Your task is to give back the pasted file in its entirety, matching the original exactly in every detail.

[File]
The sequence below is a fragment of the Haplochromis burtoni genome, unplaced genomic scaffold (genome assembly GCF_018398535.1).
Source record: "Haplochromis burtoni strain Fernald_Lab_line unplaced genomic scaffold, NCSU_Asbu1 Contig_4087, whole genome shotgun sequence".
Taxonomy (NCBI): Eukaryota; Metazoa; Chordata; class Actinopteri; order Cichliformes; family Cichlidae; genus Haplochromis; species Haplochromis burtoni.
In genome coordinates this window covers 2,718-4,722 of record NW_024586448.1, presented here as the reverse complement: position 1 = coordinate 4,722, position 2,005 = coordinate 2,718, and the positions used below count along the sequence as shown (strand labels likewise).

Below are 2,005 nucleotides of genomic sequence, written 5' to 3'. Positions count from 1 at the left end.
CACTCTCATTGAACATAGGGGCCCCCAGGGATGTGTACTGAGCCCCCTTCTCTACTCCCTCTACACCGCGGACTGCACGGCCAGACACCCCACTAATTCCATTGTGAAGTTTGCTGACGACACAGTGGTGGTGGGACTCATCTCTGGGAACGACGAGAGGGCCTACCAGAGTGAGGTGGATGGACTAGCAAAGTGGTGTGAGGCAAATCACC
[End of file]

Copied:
The sequence below is a fragment of the Haplochromis burtoni genome, unplaced genomic scaffold (genome assembly GCF_018398535.1).
Source record: "Haplochromis burtoni strain Fernald_Lab_line unplaced genomic scaffold, NCSU_Asbu1 Contig_4087, whole genome shotgun sequence".
Taxonomy (NCBI): Eukaryota; Metazoa; Chordata; class Actinopteri; order Cichliformes; family Cichlidae; genus Haplochromis; species Haplochromis burtoni.
In genome coordinates this window covers 2,718-4,722 of record NW_024586448.1, presented here as the reverse complement: position 1 = coordinate 4,722, position 2,005 = coordinate 2,718, and the positions used below count along the sequence as shown (strand labels likewise).

Below are 2,005 nucleotides of genomic sequence, written 5' to 3'. Positions count from 1 at the left end.
CACTCTCATTGAACATAGGGGCCCCCAGGGATGTGTACTGAGCCCCCTTCTCTACTCCCTCTACACCGCGGACTGCACGGCCAGACACCCCACTAATTCCATTGTGAAGTTTGCTGACGACACAGTGGTGGTGGGACTCATCTCTGGGAACGACGAGAGGGCCTACCAGAGTGAGGTGGATGGACTAGCAAAGTGGTGTGAGGCAAATCACC